St. Paul is a city located in Ramsey County, Minnesota. With a 2020 population of 311,895, it is the 2nd largest city in Minnesota (after Minneapolis) and the 63rd largest city in the United States. St. Paul is currently growing at a rate of 0.68% annually and its population has increased by 9.41% since the most recent census, which recorded a population of 285,068 in 2010. St. Paul reached it's highest population of 313,411 in 1960. Spanning over 56 miles, St. Paul has a population density of 6,001 people per square mile.
The average household income in St. Paul is $77,516 with a poverty rate of 19.92%. The median rental costs in recent years comes to $935 per month, and the median house value is $196,500. The median age in St. Paul is 31.7 years, 31.1 years for males, and 32.3 years for females. For every 100 females there are 97.3 males.
St. Paul is a city located in the state of Minnesota. It serves as the county seat for Ramsey County.
St. Paul Population Statistics
Most of the residents that follow a religion are Christian, but it also has communities of Hindus, Buddhists, Muslims, and Wiccans. Over 82% of residents work in the private sector.
St. Paul Population Growth
The city of St. Paul has seen significant population growth throughout its history. By the 20th century, the population had exceeded 150,000. By the time of the 1910 census, the population was over 200,000. By 1950, the city’s population was well over 300,000. In 1960, the population reached 313,411, which was where it peaked. The population then fell through the 1970s and 1980s before growing slightly in 1990 and more significantly in 2000. In 2010, the city’s population was down less than 1%. However, the city’s population according to recent estimates has risen by almost 7% since the 2010 census and is now over 300,000 again, indicating that efforts to revitalize the city seem to be working.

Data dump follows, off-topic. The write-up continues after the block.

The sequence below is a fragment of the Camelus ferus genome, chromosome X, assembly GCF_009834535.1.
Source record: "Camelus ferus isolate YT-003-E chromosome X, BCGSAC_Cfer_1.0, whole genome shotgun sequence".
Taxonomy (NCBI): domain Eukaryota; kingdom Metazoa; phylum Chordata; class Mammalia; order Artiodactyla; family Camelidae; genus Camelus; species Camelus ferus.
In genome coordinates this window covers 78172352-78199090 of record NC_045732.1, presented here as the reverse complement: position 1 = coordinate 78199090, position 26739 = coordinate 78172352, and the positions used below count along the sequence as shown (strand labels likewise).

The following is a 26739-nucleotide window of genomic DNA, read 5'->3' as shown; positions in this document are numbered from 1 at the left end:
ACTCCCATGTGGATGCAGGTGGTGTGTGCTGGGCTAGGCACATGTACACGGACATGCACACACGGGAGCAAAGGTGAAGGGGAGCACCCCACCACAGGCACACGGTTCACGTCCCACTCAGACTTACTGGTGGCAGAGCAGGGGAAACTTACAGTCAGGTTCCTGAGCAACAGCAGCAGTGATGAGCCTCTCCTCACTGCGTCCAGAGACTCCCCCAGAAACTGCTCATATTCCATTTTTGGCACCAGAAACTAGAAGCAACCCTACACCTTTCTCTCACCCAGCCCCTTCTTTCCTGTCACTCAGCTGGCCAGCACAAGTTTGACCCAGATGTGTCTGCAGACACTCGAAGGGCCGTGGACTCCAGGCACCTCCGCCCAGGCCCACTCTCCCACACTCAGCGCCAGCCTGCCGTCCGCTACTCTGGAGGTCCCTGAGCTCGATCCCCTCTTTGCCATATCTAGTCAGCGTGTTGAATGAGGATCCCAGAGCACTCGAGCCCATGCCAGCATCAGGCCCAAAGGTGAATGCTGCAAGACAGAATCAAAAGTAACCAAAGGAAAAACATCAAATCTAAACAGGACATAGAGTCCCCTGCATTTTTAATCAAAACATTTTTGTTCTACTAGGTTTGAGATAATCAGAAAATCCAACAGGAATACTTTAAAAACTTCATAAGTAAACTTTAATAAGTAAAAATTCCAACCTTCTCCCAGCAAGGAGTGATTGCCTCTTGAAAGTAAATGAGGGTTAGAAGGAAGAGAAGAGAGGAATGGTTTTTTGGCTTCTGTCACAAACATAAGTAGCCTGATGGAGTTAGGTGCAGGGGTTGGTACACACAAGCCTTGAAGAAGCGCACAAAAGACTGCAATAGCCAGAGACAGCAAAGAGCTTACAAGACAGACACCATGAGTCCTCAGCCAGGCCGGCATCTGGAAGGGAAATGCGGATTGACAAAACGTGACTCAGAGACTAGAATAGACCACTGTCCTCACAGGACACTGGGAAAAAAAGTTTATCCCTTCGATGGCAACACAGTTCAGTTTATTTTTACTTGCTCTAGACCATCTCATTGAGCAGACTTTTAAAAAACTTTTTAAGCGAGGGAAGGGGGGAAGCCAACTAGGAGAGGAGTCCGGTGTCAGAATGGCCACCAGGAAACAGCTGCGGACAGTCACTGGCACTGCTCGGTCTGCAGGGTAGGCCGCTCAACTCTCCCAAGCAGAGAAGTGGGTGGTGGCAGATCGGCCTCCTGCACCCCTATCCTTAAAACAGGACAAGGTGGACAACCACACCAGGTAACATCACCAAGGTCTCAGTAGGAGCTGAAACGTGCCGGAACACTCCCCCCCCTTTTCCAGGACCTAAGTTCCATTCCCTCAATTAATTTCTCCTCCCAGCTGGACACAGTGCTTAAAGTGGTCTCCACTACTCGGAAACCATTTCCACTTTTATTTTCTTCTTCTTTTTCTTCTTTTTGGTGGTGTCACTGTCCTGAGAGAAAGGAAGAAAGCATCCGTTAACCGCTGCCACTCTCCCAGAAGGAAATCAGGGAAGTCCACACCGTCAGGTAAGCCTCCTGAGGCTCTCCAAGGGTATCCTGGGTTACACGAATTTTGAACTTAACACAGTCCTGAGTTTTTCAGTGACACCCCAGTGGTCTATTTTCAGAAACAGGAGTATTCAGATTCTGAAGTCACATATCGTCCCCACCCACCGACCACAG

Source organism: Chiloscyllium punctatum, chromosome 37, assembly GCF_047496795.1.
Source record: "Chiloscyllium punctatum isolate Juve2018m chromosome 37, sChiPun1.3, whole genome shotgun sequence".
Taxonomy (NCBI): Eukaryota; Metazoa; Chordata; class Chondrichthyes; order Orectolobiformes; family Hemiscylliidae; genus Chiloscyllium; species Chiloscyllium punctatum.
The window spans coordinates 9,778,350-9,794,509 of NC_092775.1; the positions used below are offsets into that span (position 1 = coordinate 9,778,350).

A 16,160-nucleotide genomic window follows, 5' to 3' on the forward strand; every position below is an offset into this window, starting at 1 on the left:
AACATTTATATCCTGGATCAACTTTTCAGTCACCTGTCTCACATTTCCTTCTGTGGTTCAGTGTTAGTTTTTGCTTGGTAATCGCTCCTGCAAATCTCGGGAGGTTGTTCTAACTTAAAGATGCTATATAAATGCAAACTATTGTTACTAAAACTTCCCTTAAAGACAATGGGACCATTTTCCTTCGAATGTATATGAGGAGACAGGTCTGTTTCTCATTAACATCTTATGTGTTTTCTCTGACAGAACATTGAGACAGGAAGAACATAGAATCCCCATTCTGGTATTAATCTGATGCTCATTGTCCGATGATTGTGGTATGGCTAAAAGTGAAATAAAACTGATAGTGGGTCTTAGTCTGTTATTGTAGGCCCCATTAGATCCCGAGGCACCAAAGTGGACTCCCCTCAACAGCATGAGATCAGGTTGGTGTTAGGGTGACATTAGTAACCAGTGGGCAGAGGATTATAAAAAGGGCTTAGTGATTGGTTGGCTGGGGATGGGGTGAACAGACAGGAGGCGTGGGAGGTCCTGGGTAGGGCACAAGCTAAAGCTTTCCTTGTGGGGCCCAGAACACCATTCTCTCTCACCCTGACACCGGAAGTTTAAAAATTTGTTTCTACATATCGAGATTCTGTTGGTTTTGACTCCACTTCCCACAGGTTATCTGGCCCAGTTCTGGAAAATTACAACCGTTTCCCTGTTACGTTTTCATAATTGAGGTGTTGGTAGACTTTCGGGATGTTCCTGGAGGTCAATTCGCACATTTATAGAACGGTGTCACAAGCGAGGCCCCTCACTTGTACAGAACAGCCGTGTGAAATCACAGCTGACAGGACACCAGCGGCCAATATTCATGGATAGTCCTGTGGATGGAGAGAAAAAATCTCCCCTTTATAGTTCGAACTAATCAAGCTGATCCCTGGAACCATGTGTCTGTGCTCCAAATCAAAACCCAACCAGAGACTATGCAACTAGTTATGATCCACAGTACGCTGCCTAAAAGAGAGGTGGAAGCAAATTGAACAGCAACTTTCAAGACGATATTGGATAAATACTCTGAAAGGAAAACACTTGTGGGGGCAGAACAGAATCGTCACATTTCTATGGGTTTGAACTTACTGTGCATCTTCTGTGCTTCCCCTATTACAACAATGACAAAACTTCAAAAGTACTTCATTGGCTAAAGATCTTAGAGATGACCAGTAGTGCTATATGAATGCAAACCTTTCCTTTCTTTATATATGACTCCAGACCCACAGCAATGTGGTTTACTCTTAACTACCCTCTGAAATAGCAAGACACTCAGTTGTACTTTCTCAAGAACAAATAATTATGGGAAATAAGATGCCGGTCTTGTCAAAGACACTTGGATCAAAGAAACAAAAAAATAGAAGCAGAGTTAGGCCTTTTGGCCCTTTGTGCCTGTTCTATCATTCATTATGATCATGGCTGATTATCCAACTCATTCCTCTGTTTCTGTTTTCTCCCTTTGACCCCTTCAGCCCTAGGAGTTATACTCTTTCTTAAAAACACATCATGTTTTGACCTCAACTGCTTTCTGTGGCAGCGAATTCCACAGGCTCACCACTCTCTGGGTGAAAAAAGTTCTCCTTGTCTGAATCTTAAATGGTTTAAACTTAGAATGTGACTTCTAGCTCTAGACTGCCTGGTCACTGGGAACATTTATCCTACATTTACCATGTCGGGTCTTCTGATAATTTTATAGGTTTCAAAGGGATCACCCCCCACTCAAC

Evidence shows that the region that is now St. Paul has been inhabited for thousands of years. It is believed that the area was first inhabited by Hopewell Indians. In the 17th century through the 19th century, St. Paul was also the home for the Mdewakanton Dakota tribe.
After the Louisiana Purchase, an Army officer purchased 100,000 acres from the tribe. This included what is now St. Paul, and it was used to establish Fort Snelling, which was completed in 1819. In 1837, a treaty allowed that all land east of the Mississippi would be transferred to the federal government, and the tribe moved out. Explorers, missionaries, and traders then used the fort. By the mid-19th century, the area was a famous trade center for settlers that were going west.
It was in 1841 when a chapel was established in what is now St. Paul. Later the decade, the first school was built. By the end of the 1840s, the Minnesota Territory was established and St. Paul was designated as the capital. Minnesota was designated as a state in the late 1850s and St. Paul remained as the capital.
The city continued to grow as it became a gateway for settlers of the Minnesota frontier. The arrival of railroads continued to help boost the population. However, there were some troubles ahead for St. Paul. At the beginning of the 20th century, tornadoes and storms destroyed the downtown area causing millions of dollars in damages. However, the city rebuilt and continued to grow. Ford Motor Company opened a plant in 1924, which remained in service until 2011. Neighborhoods were constructed, and Interstate 94 was built. In the 1970s, skyscrapers were built in the downtown area. Today, the city is divided into 17 different neighborhoods. It is home to many major corporations including Ecolab and Securian Financial Group. St. Paul features many historical sites, new businesses including retail centers and restaurants, and cultural centers and museums.